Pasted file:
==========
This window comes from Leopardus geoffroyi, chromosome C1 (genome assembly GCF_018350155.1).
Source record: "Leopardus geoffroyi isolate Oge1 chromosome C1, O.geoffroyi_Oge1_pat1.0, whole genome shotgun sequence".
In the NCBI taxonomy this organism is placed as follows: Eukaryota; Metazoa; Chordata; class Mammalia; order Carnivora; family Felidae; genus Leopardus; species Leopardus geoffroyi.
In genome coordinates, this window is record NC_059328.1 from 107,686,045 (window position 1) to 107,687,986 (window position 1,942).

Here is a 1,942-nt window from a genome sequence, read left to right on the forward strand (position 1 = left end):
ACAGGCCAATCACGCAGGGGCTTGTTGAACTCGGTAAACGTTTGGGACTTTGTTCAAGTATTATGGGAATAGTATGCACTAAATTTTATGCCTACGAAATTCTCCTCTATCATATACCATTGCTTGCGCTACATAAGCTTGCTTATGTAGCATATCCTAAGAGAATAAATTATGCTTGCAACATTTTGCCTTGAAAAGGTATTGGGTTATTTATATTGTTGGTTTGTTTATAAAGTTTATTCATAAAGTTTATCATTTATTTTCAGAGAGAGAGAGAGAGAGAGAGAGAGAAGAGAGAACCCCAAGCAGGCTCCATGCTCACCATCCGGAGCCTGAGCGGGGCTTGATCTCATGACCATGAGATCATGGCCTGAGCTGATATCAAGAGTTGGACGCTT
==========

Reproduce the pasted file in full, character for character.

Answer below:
This window comes from Leopardus geoffroyi, chromosome C1 (genome assembly GCF_018350155.1).
Source record: "Leopardus geoffroyi isolate Oge1 chromosome C1, O.geoffroyi_Oge1_pat1.0, whole genome shotgun sequence".
In the NCBI taxonomy this organism is placed as follows: Eukaryota; Metazoa; Chordata; class Mammalia; order Carnivora; family Felidae; genus Leopardus; species Leopardus geoffroyi.
In genome coordinates, this window is record NC_059328.1 from 107,686,045 (window position 1) to 107,687,986 (window position 1,942).

Here is a 1,942-nt window from a genome sequence, read left to right on the forward strand (position 1 = left end):
ACAGGCCAATCACGCAGGGGCTTGTTGAACTCGGTAAACGTTTGGGACTTTGTTCAAGTATTATGGGAATAGTATGCACTAAATTTTATGCCTACGAAATTCTCCTCTATCATATACCATTGCTTGCGCTACATAAGCTTGCTTATGTAGCATATCCTAAGAGAATAAATTATGCTTGCAACATTTTGCCTTGAAAAGGTATTGGGTTATTTATATTGTTGGTTTGTTTATAAAGTTTATTCATAAAGTTTATCATTTATTTTCAGAGAGAGAGAGAGAGAGAGAGAGAGAAGAGAGAACCCCAAGCAGGCTCCATGCTCACCATCCGGAGCCTGAGCGGGGCTTGATCTCATGACCATGAGATCATGGCCTGAGCTGATATCAAGAGTTGGACGCTT